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wrenchone 17th March 2013 11:06 PM

Quan-Tech 5173 Advice?
It looks like I'm now the proud (?) owner of a Quan-Tech 5173 semiconductor noise analyzer. It looks like it will come with a fixture for checking opamps. I guess it'll be my burden to come up with a jig of some sort for checking 3-legged beasties. Does anyone have any documentation/advice for running one of these?

RNMarsh 17th March 2013 11:17 PM

I had one ... dont remember the model. but it didnt do opamps as I recall. So your is newer. Good deal for you. !!


magnoman 17th March 2013 11:40 PM

I got one give me a few days to remember and try to scan the manual for you.
Real busy with work (really just taking a break), pm a reminder if you don't get it by Wednesday.

wrenchone 18th March 2013 12:00 AM

Well, the fixture that comes with the analyzer is configured for measuring quad op amps of some sort. I suspect that there's some sleight of hand going on inside the fixture that allows it to be used with the basic analyzer (there's switches and a knob, as well as a zif socket for the UUT). What I'll be mostly needing is information on how to use the analyzer and how to hook into the ribbon cable connectors on the back side of the analyzer, which I suppose would be the connection to whatever fixture is used with the main box. If I'm spouting doo-doo here and another major piece is needed, let me know. What I'm getting is the box with the displays, and a separate fixture built into a slope-front box.

jackinnj 18th March 2013 02:30 AM

I purchased a 5173 from an automotive electronics firm in Michigan back when the industry was its nadir. Here's a block diagram:

jackinnj 19th March 2013 07:42 PM

I put the pin assignments up on this web-page: DIY Test Equipment for Audio and Ham Radio Enthusiasts

1audio 20th March 2013 06:03 AM

I have a QuanTech 5173 as well. The manual is really light on details on the interface modules. Mine has a bipolar plugin and I made an IC interface for it. There are a few tricks to making them. First, the edge connector is .1" spacing. I used a connector chopped from an old ISA computer board. The transistor fixture needs some ferrite beads or you can have oscillations. The IC side supports up to 4 sections, the transistor only a single transistor. Dual transistors require opening and flipping the dual around. The other pain is the cost of transistor test sockets. The good 3M sockets are $30 ea. or more. There are other types on eBay etc but they don't work well with TO92 packages. And test sockets for surface mount parts are even more of a problem.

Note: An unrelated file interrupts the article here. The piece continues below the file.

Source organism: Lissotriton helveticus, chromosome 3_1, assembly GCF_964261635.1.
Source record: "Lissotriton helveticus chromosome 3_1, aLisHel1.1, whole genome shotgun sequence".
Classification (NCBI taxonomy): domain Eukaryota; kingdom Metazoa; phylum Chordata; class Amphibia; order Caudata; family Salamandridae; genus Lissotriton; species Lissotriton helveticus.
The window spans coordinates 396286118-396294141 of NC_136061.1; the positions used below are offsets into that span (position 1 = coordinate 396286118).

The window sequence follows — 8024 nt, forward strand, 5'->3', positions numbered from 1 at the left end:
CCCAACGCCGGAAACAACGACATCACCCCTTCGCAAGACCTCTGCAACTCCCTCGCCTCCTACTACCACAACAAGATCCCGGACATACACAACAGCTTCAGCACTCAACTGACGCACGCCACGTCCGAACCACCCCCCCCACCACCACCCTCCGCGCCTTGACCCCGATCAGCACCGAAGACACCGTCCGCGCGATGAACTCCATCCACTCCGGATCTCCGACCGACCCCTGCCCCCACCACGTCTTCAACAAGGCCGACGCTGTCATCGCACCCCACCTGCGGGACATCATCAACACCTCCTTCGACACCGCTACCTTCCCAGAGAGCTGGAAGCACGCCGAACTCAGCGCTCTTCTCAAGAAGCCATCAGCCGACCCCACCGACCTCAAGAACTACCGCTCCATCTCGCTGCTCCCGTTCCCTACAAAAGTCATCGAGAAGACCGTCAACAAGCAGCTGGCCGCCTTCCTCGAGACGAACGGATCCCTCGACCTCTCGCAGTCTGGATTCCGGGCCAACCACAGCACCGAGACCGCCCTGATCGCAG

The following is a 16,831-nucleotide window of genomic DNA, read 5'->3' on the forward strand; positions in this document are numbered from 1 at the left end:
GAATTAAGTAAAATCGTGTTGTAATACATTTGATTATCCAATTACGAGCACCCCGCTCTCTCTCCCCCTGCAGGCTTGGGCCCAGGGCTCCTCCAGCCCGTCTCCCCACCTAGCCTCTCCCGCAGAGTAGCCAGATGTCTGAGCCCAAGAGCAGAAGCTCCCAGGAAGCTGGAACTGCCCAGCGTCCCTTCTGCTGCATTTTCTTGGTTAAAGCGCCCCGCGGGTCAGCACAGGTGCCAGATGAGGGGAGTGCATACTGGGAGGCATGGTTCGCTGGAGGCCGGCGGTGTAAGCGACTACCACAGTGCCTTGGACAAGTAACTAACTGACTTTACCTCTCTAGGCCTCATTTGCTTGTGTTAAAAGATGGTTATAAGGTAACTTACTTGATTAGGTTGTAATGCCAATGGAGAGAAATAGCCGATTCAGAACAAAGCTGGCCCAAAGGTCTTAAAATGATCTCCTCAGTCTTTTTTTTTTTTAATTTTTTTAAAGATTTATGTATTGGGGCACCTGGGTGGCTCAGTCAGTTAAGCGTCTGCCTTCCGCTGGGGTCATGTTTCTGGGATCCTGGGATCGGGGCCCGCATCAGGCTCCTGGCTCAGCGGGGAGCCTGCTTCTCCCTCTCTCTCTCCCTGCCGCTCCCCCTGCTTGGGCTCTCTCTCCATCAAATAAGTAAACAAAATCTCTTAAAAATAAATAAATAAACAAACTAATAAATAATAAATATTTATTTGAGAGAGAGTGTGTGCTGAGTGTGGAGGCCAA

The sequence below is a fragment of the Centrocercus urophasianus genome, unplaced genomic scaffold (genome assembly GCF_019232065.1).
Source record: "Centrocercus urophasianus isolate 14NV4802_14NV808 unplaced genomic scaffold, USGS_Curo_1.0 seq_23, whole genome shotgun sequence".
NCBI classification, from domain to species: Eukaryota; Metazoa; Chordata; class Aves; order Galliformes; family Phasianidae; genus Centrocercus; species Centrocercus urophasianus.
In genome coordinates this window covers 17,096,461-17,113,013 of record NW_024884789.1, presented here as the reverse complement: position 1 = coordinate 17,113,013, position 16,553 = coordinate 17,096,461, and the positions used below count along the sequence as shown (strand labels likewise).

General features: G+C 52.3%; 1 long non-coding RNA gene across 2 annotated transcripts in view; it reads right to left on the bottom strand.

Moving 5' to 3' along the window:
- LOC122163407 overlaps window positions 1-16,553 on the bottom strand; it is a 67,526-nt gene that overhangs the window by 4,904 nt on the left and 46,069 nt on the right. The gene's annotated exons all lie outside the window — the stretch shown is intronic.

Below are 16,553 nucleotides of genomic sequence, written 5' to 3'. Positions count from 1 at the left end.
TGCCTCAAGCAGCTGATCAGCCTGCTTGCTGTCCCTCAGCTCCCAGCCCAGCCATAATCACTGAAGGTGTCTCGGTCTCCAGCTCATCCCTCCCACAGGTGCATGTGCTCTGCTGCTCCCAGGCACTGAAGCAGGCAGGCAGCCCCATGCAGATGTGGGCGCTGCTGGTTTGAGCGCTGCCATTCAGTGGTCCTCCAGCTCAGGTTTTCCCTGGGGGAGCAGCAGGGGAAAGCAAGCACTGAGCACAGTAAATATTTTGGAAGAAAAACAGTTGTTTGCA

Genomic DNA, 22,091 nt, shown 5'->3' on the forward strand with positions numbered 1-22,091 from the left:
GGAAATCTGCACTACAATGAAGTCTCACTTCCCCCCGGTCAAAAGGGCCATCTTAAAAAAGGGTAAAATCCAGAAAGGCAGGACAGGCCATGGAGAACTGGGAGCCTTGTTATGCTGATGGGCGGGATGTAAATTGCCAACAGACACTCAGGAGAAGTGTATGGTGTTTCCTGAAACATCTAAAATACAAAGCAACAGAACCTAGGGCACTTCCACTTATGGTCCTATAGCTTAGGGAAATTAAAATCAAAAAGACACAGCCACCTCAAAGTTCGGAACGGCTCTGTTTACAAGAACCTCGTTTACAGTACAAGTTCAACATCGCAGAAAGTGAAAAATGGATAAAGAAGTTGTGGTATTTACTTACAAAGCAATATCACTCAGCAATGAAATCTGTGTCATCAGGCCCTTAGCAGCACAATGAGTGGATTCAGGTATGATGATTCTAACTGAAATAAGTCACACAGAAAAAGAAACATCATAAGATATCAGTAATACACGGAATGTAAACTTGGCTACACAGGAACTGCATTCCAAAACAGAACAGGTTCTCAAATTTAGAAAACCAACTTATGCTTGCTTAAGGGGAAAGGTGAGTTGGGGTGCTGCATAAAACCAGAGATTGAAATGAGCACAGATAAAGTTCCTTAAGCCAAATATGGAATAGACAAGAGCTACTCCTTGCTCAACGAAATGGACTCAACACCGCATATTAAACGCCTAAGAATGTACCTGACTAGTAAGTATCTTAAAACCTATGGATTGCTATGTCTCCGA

The cable between the test fixture and the main box is a standard cable, mine came from a surplus store.

wrenchone 20th March 2013 06:10 AM

From the paint color on the interface modules vs. the main Box, I wouldn't be surprised if the interface modules weren't specially ginned up at Quan-tech - no one markets pre-built boxes in that color.

1audio 20th March 2013 06:35 AM

The whole thing is special. The test box is separate so the noise from the main circuitry won't degrade it I think and has the low noise preamp and the AGC in it. The main box has the power supplies and filters and readouts.

If you get stumped getting it running we could meet since you aren't far away.

wrenchone 20th March 2013 06:56 AM

Mr. Watt-Sucking Fireball at Linear Systems in Fremont has the same analyzer with the test box I'd actually like to have. Between the three of us, I think I can work something out. I haven't even gotten the blasted thing yet, so it'll be a while before I get busy on it, especially as my plate (as always) is piled high and overflowing...

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